In health, fitness and ancestral wellness –

Keith

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Keith Norris is a former standout athlete, a military vet, and an elite strength and conditioning expert with over 35 years of in-the-trenches experience. As a serial entrepreneur in the health and wellness space, he is an owner, co-founder and Chief Development Officer of the largest Paleo conference in the world, Paleo f(x) . As well, Keith is a partner in one of the most innovative lines of boutique training studios in the nation, Efficient Exercise. He’s also a partner in ARXFit training equipment, and a founding member of ID Life. In his spare time, he authors one of the top fitness blogs in the health and wellness sphere, Theory To Practice.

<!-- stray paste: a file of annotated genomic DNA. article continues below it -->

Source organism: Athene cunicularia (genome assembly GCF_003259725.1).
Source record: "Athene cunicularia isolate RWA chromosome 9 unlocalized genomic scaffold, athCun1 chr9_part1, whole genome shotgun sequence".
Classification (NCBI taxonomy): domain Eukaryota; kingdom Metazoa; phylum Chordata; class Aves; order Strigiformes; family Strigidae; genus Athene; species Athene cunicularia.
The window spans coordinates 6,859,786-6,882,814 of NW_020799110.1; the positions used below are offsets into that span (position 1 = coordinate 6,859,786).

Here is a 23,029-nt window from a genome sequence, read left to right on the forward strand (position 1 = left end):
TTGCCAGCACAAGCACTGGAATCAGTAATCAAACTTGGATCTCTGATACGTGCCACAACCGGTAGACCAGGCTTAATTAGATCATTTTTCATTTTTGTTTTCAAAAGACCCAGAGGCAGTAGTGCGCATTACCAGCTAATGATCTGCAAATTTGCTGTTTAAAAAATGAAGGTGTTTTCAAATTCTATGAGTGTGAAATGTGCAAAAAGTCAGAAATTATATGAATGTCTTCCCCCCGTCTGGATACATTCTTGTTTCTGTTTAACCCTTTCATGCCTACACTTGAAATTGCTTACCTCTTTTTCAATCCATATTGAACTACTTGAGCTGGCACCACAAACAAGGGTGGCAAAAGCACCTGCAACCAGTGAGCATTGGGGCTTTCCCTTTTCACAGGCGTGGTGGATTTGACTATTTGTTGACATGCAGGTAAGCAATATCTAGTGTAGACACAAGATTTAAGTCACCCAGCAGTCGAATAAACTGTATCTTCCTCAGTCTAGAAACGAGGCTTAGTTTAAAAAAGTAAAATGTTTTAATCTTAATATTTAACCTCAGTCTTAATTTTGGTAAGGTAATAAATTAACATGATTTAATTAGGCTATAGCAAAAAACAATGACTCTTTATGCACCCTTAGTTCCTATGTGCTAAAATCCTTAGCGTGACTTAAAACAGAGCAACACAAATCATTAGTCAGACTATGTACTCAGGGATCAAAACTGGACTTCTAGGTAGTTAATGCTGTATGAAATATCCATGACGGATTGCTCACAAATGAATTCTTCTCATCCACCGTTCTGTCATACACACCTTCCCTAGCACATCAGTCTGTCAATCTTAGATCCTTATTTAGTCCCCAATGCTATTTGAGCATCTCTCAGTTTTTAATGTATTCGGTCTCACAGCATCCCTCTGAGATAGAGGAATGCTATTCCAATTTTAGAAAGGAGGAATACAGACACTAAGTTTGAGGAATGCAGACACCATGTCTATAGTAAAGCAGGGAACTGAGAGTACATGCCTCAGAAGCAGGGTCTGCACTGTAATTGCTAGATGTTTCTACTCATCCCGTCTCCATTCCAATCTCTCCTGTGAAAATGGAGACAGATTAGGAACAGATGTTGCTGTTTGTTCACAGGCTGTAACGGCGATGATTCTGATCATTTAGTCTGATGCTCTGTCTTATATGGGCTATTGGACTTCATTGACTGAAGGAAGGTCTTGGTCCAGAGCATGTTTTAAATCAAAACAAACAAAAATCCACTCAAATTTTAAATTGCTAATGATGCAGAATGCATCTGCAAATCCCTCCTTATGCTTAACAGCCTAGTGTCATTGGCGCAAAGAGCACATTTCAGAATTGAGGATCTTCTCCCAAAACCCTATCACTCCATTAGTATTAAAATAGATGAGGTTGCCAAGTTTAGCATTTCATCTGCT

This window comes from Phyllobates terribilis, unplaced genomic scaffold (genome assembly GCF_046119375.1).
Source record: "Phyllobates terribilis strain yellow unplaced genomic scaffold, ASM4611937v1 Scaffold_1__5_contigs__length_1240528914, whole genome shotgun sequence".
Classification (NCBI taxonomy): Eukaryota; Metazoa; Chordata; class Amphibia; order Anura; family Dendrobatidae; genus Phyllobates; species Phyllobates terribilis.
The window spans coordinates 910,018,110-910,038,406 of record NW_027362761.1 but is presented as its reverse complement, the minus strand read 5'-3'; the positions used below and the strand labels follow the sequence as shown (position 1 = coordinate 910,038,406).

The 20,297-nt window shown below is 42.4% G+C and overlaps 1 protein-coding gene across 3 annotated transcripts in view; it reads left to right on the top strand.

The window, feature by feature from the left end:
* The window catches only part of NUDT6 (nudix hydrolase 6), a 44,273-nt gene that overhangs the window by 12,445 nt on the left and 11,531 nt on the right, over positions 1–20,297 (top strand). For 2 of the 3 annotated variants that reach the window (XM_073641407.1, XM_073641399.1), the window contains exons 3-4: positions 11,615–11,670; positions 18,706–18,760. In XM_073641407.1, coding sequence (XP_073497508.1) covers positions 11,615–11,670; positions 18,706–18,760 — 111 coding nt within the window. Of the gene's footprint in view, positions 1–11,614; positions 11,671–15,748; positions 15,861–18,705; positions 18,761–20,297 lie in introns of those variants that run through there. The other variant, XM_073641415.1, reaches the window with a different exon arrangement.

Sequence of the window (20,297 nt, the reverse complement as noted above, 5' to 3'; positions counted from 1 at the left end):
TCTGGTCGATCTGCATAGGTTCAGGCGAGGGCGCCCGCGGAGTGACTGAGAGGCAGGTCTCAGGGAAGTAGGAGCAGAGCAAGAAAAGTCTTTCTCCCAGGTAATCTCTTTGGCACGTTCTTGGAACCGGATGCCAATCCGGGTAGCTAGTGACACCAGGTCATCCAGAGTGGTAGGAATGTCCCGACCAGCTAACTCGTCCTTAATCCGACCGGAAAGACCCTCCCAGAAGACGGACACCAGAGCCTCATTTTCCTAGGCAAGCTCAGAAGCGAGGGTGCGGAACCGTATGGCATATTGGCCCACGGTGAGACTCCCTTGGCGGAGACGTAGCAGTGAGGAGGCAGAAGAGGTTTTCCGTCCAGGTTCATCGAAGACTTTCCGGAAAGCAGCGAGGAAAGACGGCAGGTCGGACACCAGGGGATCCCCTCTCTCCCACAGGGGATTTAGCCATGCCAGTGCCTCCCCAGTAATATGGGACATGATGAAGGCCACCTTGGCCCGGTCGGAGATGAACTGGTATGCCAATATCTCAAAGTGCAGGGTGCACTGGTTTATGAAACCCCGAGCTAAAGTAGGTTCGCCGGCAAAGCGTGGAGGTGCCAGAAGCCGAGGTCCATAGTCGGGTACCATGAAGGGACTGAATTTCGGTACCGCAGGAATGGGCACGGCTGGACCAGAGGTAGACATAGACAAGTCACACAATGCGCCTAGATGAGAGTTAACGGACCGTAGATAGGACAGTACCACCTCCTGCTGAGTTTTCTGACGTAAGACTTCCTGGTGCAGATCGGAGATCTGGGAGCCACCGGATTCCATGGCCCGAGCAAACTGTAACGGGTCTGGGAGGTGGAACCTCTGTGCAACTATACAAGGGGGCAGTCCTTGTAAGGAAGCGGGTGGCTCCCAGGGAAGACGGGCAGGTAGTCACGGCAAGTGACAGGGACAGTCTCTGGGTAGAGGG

11 COMMENTS

  1. By the way, I based on discussions here I bought Biology for Bodybuilders by Doug Miller and The MAX Muscle Plan by Brad Schoenfeld, who promised to offer something else. Both explicitely state “HIT absolutely works.” Not HIT is the best, Brad actually says the opposite, but for it’s intended audience, it works.

    • Right on. Both Doug and Brad are pretty damn sharp individuals. And, they both have plenty of in-the-trenches experience.

  2. Becase of your frequent mention of the force-velocity curve, I’ve started to do a bit more reading about that subject. I see that at intermediate force & velocity, muscle power output hits a maximum. Is that point treated as something special when you design workout routines?

    The PowerMax 360 seems mainly of use for upper body exercises. Is there anything you use for lower body work to hit the same part of the force-velocity curve?

    • Yes, I treat the power zone as my “home base” so to speak, and I surf the rest of the curve insofar as to support ultimately bettering my output here in all of 8 basic movements (if that makes sense?).

      The PowerMax 360 seems mainly of use for upper body exercises. Is there anything you use for lower body work to hit the same part of the force-velocity curve?

      Sprints, jump squats, plyos, etc.